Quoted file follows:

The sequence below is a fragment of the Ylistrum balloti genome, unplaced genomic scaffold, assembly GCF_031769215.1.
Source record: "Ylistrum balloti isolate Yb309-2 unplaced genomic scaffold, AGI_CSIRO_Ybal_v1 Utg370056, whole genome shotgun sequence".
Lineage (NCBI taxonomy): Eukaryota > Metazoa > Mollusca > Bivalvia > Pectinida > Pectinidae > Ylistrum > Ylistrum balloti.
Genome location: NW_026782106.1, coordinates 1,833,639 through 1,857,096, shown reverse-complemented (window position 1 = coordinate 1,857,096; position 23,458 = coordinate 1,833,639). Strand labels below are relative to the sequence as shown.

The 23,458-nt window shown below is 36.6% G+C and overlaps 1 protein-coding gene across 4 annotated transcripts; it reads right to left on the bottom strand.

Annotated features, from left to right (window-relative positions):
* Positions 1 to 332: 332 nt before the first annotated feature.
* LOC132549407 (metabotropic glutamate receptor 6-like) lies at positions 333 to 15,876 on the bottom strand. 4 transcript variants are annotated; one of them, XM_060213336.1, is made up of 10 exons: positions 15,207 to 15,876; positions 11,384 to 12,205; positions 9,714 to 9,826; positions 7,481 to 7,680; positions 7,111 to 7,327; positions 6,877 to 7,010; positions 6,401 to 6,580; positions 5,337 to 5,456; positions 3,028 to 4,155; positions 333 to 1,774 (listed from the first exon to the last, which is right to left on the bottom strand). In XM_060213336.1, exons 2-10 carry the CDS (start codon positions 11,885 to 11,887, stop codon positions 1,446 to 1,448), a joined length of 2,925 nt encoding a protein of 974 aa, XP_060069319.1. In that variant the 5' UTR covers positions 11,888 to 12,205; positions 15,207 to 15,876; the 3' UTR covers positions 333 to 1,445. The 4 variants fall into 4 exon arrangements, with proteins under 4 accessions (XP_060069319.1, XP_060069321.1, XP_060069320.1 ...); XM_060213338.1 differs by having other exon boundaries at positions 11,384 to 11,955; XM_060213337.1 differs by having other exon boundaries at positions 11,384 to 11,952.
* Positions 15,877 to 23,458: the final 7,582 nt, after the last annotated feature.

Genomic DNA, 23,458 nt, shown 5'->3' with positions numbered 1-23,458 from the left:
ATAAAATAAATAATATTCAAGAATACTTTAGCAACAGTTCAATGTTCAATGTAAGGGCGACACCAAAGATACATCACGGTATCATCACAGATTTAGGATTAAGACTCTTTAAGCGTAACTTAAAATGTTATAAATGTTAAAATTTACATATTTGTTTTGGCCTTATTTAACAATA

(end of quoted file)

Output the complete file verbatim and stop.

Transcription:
The sequence below is a fragment of the Ylistrum balloti genome, unplaced genomic scaffold, assembly GCF_031769215.1.
Source record: "Ylistrum balloti isolate Yb309-2 unplaced genomic scaffold, AGI_CSIRO_Ybal_v1 Utg370056, whole genome shotgun sequence".
Lineage (NCBI taxonomy): Eukaryota > Metazoa > Mollusca > Bivalvia > Pectinida > Pectinidae > Ylistrum > Ylistrum balloti.
Genome location: NW_026782106.1, coordinates 1,833,639 through 1,857,096, shown reverse-complemented (window position 1 = coordinate 1,857,096; position 23,458 = coordinate 1,833,639). Strand labels below are relative to the sequence as shown.

The 23,458-nt window shown below is 36.6% G+C and overlaps 1 protein-coding gene across 4 annotated transcripts; it reads right to left on the bottom strand.

Annotated features, from left to right (window-relative positions):
* Positions 1 to 332: 332 nt before the first annotated feature.
* LOC132549407 (metabotropic glutamate receptor 6-like) lies at positions 333 to 15,876 on the bottom strand. 4 transcript variants are annotated; one of them, XM_060213336.1, is made up of 10 exons: positions 15,207 to 15,876; positions 11,384 to 12,205; positions 9,714 to 9,826; positions 7,481 to 7,680; positions 7,111 to 7,327; positions 6,877 to 7,010; positions 6,401 to 6,580; positions 5,337 to 5,456; positions 3,028 to 4,155; positions 333 to 1,774 (listed from the first exon to the last, which is right to left on the bottom strand). In XM_060213336.1, exons 2-10 carry the CDS (start codon positions 11,885 to 11,887, stop codon positions 1,446 to 1,448), a joined length of 2,925 nt encoding a protein of 974 aa, XP_060069319.1. In that variant the 5' UTR covers positions 11,888 to 12,205; positions 15,207 to 15,876; the 3' UTR covers positions 333 to 1,445. The 4 variants fall into 4 exon arrangements, with proteins under 4 accessions (XP_060069319.1, XP_060069321.1, XP_060069320.1 ...); XM_060213338.1 differs by having other exon boundaries at positions 11,384 to 11,955; XM_060213337.1 differs by having other exon boundaries at positions 11,384 to 11,952.
* Positions 15,877 to 23,458: the final 7,582 nt, after the last annotated feature.

Genomic DNA, 23,458 nt, shown 5'->3' with positions numbered 1-23,458 from the left:
ATAAAATAAATAATATTCAAGAATACTTTAGCAACAGTTCAATGTTCAATGTAAGGGCGACACCAAAGATACATCACGGTATCATCACAGATTTAGGATTAAGACTCTTTAAGCGTAACTTAAAATGTTATAAATGTTAAAATTTACATATTTGTTTTGGCCTTATTTAACAATA